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Can someone explain to me how the predict method of the perceptron algorithm works?

def predict(self, pattern):
    activation = np.dot(self.w, pattern) + self.b
    if activation > 0:
        return 1
    else:
        return -1

In this example b stands for bias.

def train(self, pattern, label, step = 0.01):
    out_label = self.predict(pattern)
    if out_label == label:
        return True
    self.w += step * (label - out_label) * pattern
    self.b += step * (label - out_label)
    return False

This is the train method. But as far as I understand in out_label there will only be either 1 or -1. How could this be possibly equal to label? If we would return activation I (think) I would understand it.

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  • $\begingroup$ The weights specify a line, 1 and -1 represents whether the point is on each side of the line. $\endgroup$ May 1 '18 at 15:37
  • $\begingroup$ Okay, I revisited now the entire code. But aren't the weights like 0.something values?How do they represent a line? $\endgroup$
    – ReRed
    May 1 '18 at 16:22
  • $\begingroup$ Take a look at here. About the weights, do you know about decision boundary? I guess the link may help you. $\endgroup$ May 1 '18 at 18:31
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Here is how the code appears to break down:

method parameters:

The train(...) method takes an input vector called pattern along with the target output called label and a weight update coefficient (learning rate) called step.


method execution:

  1. train(...) first passes the input vector through our neuron using the predict(...) method.
  2. The result of predict(...) is stored in a variable named out_label.
  3. The out_label variable is either 1 or -1.
  4. Depending on the pattern that we provide we want the target output (label) to be either 1 or -1.
  5. If out_label is equal to label (1 == 1 or -1 == -1), then we return True
  6. Otherwise, the neuron outputted a value we do not want (-1 != 1 or 1 != -1), so we update the weights accordingly, then return False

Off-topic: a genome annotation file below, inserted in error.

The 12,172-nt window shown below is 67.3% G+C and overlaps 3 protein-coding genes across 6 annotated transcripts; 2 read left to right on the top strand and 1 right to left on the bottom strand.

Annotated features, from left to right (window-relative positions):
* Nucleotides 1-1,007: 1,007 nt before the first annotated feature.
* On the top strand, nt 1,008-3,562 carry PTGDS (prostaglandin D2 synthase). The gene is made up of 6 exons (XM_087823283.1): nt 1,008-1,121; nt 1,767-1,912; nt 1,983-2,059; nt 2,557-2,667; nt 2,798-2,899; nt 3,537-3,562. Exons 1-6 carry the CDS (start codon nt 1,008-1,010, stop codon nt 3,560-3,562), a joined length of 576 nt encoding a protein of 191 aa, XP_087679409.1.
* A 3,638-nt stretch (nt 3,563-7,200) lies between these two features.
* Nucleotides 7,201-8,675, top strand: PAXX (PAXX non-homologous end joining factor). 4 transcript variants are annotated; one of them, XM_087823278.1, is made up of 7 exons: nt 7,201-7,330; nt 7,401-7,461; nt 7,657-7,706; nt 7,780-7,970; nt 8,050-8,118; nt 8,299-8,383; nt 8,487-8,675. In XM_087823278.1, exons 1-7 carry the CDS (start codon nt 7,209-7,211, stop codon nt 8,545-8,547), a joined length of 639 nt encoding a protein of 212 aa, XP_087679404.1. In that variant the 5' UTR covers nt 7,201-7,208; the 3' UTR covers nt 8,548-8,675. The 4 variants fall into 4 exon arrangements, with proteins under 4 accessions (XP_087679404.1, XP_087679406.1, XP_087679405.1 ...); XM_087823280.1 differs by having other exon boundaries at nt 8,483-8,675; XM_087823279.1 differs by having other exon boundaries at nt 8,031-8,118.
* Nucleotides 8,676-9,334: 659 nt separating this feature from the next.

example where the neuron is correct:

Let's say we have the following parameters:

input vector (pattern) = [-5,2,8]

target output (label) = 1

The train(...) method executes as follows:

  1. we call the predict(...) which does the following:

    • passes our vector [-5,2,8] through the neuron using the function np.dot(self.w, pattern) + self.b

    • stores the result of the above function in a variable called activation (let's say activation = 0.23)

    • returns 1 because activation > 0

  2. we store the result of predict(...) in the variable out_label, which is 1 in this example

  3. because our target output (label = 1), is equal to the actual output (out_label = 1) of the neuron, we return True and consider the neuron output correct.

example where the neuron is incorrect:

Let's say we have the following parameters:

input vector (pattern) = [-1,-5,3]

target output (label) = 1

The train(...) method executes as follows:

  1. we call the predict(...) which does the following:

    • passes our vector [-1,-5,3] through the neuron using the function np.dot(self.w, pattern) + self.b

    • stores the result of the above function in a variable called activation (let's say activation = -0.65)

    • returns -1 because activation <= 0

  2. we store the result of predict(...) in the variable out_label, which is -1 in this example

  3. because our target output (label = 1), is not equal to the actual output (out_label = -1) of the neuron, we update the weights using:
    self.w += step * (label - out_label) * pattern self.b += step * (label - out_label)
  4. we then return False because the neuron was incorrect
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